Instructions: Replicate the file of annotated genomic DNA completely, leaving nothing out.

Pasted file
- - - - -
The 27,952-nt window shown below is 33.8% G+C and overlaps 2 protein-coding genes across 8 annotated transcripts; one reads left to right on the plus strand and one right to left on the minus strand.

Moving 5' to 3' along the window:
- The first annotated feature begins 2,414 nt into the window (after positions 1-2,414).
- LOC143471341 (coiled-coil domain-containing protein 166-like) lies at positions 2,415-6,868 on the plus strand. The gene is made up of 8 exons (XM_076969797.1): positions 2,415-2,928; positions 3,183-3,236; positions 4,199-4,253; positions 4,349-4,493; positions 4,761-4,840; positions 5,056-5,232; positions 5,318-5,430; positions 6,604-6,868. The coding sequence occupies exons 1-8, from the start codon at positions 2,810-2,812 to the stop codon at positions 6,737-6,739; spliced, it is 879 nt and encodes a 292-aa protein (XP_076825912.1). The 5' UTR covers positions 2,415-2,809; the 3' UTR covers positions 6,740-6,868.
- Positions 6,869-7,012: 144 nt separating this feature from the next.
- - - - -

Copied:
The 27,952-nt window shown below is 33.8% G+C and overlaps 2 protein-coding genes across 8 annotated transcripts; one reads left to right on the plus strand and one right to left on the minus strand.

Moving 5' to 3' along the window:
- The first annotated feature begins 2,414 nt into the window (after positions 1-2,414).
- LOC143471341 (coiled-coil domain-containing protein 166-like) lies at positions 2,415-6,868 on the plus strand. The gene is made up of 8 exons (XM_076969797.1): positions 2,415-2,928; positions 3,183-3,236; positions 4,199-4,253; positions 4,349-4,493; positions 4,761-4,840; positions 5,056-5,232; positions 5,318-5,430; positions 6,604-6,868. The coding sequence occupies exons 1-8, from the start codon at positions 2,810-2,812 to the stop codon at positions 6,737-6,739; spliced, it is 879 nt and encodes a 292-aa protein (XP_076825912.1). The 5' UTR covers positions 2,415-2,809; the 3' UTR covers positions 6,740-6,868.
- Positions 6,869-7,012: 144 nt separating this feature from the next.